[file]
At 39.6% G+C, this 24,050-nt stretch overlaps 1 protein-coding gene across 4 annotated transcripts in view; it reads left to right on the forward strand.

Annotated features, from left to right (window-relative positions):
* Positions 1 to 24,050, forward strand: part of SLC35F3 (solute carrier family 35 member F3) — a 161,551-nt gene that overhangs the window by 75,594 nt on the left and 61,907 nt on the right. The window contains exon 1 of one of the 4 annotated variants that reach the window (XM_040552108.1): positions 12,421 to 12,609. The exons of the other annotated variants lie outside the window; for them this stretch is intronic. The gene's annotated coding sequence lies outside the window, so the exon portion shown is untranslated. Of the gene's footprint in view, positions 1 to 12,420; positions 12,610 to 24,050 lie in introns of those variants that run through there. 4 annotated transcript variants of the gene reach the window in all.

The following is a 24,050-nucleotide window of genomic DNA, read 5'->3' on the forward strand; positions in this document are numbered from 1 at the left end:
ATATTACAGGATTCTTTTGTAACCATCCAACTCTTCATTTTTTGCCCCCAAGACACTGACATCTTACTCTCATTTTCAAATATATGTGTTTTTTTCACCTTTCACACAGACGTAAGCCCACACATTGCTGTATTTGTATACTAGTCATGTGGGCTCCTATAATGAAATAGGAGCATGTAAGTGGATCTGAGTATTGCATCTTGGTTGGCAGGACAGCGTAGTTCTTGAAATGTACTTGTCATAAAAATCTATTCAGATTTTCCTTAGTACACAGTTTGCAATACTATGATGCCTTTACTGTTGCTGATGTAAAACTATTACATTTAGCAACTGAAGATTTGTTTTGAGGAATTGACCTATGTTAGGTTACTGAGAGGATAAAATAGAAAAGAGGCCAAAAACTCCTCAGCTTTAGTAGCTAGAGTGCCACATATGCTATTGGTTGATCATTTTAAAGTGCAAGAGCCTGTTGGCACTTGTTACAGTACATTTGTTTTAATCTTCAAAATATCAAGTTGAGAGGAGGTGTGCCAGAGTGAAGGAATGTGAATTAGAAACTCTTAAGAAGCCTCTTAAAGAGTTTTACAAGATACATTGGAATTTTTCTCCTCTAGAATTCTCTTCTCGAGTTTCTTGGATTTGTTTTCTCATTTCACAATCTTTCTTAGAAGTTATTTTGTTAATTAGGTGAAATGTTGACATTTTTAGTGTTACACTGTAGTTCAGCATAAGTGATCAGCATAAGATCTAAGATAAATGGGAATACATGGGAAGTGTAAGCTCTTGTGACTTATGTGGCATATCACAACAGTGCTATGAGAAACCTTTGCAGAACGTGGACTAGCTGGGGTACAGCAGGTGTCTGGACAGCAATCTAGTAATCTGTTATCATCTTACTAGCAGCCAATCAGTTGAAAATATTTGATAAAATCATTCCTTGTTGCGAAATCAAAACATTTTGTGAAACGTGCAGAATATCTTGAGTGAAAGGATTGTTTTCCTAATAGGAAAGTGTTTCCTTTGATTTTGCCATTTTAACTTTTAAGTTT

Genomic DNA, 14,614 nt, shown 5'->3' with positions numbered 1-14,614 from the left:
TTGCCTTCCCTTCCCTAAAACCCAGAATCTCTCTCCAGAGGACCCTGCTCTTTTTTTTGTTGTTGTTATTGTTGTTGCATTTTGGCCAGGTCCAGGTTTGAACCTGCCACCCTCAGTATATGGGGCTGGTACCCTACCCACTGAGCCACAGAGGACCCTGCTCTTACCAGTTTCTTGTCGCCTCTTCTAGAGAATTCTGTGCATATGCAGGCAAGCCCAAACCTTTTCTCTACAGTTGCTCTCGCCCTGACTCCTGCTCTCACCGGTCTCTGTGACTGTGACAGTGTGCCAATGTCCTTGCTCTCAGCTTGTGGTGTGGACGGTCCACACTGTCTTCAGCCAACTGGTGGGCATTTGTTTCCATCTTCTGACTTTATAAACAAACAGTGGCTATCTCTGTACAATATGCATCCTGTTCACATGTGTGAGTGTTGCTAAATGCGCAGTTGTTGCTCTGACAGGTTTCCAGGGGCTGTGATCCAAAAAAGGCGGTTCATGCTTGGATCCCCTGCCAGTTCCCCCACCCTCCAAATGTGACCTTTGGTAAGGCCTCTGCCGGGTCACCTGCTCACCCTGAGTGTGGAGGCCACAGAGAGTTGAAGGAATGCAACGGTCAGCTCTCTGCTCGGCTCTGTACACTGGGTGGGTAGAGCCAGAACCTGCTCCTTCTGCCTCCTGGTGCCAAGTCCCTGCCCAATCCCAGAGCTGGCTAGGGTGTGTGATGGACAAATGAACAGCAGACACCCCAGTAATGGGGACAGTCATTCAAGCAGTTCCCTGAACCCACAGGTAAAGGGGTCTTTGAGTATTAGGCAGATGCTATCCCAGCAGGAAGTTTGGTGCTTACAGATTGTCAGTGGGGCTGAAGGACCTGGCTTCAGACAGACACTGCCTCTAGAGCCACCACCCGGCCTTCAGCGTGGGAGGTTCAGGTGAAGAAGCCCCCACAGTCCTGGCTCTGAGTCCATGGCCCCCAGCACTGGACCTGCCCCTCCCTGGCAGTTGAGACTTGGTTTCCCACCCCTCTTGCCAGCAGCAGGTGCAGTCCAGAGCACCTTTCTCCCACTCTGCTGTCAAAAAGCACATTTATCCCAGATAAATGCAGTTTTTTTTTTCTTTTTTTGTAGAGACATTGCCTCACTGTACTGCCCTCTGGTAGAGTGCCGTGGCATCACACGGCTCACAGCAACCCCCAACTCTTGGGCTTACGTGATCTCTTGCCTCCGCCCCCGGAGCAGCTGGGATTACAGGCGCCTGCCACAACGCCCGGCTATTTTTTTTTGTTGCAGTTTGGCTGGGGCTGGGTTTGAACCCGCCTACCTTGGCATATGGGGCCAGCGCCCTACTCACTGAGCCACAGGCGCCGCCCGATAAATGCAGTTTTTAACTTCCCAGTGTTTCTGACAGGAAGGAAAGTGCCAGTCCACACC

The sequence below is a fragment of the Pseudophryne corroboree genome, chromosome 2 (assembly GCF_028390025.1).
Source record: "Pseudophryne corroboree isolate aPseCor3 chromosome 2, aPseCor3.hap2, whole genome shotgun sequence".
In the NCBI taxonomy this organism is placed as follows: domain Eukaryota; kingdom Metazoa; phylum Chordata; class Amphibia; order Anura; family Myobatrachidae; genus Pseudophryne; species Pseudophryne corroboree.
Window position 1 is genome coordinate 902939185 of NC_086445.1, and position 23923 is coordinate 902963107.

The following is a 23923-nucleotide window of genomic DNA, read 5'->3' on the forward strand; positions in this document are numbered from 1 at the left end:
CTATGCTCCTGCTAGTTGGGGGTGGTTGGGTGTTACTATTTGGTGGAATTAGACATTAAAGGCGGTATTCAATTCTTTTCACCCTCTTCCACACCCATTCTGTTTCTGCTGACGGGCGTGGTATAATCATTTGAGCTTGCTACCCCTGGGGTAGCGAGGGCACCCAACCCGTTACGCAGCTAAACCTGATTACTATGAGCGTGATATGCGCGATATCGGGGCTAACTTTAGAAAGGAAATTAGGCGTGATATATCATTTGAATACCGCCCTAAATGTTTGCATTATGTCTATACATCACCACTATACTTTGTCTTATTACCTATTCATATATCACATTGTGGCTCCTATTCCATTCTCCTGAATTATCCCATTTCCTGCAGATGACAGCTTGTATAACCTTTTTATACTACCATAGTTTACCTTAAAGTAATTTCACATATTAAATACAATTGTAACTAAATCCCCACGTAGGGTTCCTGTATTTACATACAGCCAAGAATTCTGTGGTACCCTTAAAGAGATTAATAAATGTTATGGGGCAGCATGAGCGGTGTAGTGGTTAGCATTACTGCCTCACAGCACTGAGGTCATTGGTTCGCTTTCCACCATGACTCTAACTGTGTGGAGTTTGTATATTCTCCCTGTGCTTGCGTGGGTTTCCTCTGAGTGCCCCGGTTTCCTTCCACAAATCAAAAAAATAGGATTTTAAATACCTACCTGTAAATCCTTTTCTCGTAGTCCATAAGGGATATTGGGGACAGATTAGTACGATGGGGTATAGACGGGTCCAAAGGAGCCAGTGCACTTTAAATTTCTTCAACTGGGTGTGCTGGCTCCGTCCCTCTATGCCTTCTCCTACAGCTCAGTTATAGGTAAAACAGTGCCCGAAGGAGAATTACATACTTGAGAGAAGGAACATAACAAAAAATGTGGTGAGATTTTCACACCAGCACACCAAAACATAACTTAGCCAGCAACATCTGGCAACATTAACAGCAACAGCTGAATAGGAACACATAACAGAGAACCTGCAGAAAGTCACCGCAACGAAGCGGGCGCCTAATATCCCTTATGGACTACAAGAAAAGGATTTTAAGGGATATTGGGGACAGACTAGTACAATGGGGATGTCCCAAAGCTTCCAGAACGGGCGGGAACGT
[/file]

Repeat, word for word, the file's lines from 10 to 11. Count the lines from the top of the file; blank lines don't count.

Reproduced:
In the NCBI taxonomy this organism is placed as follows: domain Eukaryota; kingdom Metazoa; phylum Chordata; class Amphibia; order Anura; family Myobatrachidae; genus Pseudophryne; species Pseudophryne corroboree.
Window position 1 is genome coordinate 902939185 of NC_086445.1, and position 23923 is coordinate 902963107.